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By Tim Robbins
With reportage from John Simpson, BBC; Alan Feuer, New York Times; Robert Fisk, The Independent; and Martha Gellhorn
Co-directed by David Jenkins and Shawn Paonessa
Aug. 14 – 31, 2008
Thu. – Sat. 8pm, Sun. 4pm
Shimberg Playhouse, Straz Center for the Performing Arts
- Creative Loafing 2008 Top 10 Production
- Jobsite Jobby – Best Play
- Jobsite Jobby – Best Director – David M. Jenkins & Shawn Paonessa
The southeastern US premiere!
Set in the fictional “Gomorrah” where American forces are preparing to do battle with “the butcher of Babylon,” Embedded is an audacious and often hilarious satire-drama about the start of the Iraq War.
Between the heavily satirized Office of Special Plans (featuring a cabal of masked characters with names like Rum-Rum, Cove, Dick and Woof) and the tenderly depicted men and women serving in the armed forces, Embedded pits the journalists – conflicted between searching for the truth and submitting their reports (and paychecks) through the many gatekeepers struggling to keep the media on the “right” side.
Through its quest to find the truth and fault across all party lines, Embedded finds its balance by incorporating actual journalistic reports from news sources such as the BBC and New York Times, some of which never made it into the American media.
The original Los Angeles production by Robbins’ own The Actors’ Gang was described as “a ripped-from-the-headlines satire about the madness surrounding the brave women and men on the front lines in a Mideast conflict. [It] skewers cynical embedded journalists, scheming government officials, a show-tune singing colonel, and the media’s insatiable desire for heroes.”
Tim Robbins interviewed embedded journalist Evan Wright of Rolling Stone and HBO’s Generation Kill as part of his research, along with Anthony Swofford, the Gulf War I veteran who wrote the popular book Jarhead. In 2003 after the premiere of this play, Robbins was greatly criticized by conservative media for his perceived lack of patriotism. The most famous contretemps involved the baseball hall of fame, who uninvited Robbins and cancelled a screening of the baseball comedy Bull Durham.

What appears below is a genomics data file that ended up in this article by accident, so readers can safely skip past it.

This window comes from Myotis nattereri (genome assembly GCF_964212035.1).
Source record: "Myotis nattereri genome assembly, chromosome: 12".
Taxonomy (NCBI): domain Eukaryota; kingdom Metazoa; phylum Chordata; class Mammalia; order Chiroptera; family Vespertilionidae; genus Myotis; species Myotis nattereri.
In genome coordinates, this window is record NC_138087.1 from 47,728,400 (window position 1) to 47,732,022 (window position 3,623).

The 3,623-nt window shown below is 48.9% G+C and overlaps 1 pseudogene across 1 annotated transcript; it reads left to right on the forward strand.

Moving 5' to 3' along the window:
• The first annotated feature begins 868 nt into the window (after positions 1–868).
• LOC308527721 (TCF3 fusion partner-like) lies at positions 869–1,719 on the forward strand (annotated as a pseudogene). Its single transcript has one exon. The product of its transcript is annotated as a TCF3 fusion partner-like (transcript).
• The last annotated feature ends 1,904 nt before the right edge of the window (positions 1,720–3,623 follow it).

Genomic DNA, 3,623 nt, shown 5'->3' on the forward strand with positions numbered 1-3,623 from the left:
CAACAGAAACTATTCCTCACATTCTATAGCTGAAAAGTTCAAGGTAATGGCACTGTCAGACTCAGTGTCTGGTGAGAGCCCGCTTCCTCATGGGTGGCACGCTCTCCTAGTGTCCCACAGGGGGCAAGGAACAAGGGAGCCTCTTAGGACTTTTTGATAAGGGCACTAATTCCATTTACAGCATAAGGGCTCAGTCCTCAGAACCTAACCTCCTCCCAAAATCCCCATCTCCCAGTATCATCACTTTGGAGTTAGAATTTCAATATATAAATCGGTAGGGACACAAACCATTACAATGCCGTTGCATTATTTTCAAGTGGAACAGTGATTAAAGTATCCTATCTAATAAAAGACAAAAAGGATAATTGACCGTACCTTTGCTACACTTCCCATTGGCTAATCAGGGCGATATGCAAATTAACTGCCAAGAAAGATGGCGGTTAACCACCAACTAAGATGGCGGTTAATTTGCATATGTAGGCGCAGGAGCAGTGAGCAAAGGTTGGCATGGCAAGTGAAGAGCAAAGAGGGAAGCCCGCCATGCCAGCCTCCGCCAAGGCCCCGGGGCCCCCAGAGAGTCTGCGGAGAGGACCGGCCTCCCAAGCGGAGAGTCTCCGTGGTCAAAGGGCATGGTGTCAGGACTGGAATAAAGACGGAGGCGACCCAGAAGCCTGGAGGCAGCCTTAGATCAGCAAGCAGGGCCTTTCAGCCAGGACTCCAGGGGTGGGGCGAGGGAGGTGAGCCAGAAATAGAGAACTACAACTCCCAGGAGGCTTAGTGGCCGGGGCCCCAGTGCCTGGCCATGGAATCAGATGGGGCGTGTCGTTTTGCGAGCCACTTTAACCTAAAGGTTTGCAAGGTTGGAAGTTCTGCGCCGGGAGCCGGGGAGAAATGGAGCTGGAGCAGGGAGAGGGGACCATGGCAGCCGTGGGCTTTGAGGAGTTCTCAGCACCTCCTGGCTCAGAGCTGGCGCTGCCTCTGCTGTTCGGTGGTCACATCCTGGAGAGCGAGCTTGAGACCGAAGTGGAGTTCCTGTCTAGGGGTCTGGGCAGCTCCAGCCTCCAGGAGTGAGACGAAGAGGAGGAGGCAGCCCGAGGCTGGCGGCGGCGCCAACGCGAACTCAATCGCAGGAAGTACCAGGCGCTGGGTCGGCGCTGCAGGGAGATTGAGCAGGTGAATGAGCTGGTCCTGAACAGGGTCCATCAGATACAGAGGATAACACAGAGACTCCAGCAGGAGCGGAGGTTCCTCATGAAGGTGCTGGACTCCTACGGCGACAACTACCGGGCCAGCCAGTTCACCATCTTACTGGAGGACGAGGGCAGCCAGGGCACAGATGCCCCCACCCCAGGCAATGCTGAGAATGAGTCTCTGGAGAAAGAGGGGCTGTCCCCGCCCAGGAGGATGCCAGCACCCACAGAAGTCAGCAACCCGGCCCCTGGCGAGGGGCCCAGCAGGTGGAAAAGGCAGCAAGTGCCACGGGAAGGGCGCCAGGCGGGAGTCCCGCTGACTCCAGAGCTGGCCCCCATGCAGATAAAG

Robbins is known in Hollywood for both his acting (Mystic River, Bob Roberts, Short Cuts) and his directing (Dead Man Walking, Cradle Will Rock.) Formed in 1981, The Actors’ Gang has produced 68 plays, six of which were directed by Robbins, the company’s Artistic Director.
Jobsite is also no stranger to political satire, having successfully produced such works as The Complete History of America (abridged), The Mineola Twins, We Won’t Pay! We Won’t Pay! and Accidental Death of an Anarchist.
“… a surprisingly touching and balanced play.” – Los Angeles Times
“…while the already converted will not be disappointed, there is enough in this show that gets beyond political slogans and snaps, crackles and pops with considerable freshness…” – Chicago Sun Times
Age recommendation: 16+ Contains adult situations and language.
“Jobsite Theater could not have picked a finer show than Embedded to close out the 2007–08 season. Written by Tim Robbins, this was, by far, Jobsite’s best production … Embedded is a creative, original and intelligent play that lingers long after the curtain goes down.” – Tampa Tribune
” … the play is harsh, unrelenting, at times grotesque and exceedingly refreshing. In a more perfect universe, every city would have a theater troupe that performed plays like Embedded every time there was a national crisis … See it before the Constitution goes the way of the Geneva Conventions … If you don’t believe that the live theater can be a potent political instrument, see this play and change your mind.” – Creative Loafing
Jobsite Performance Benefits The Poynter Institute
Jobsite Theater is dedicating a portion of sales from the final performance of Embedded on Aug. 31 at 4pm to benefit The Poynter Institute. This performance will also feature a post-show discussion with St. Petersburg Times writer and embedded journalist Meg Laughlin, Dr. Roy Peter Clark of The Poynter Institute and ABC Action News anchor Brendan McLaughlin. The Poynter Institute will also be accepting additional donations after the performance via collection envelopes.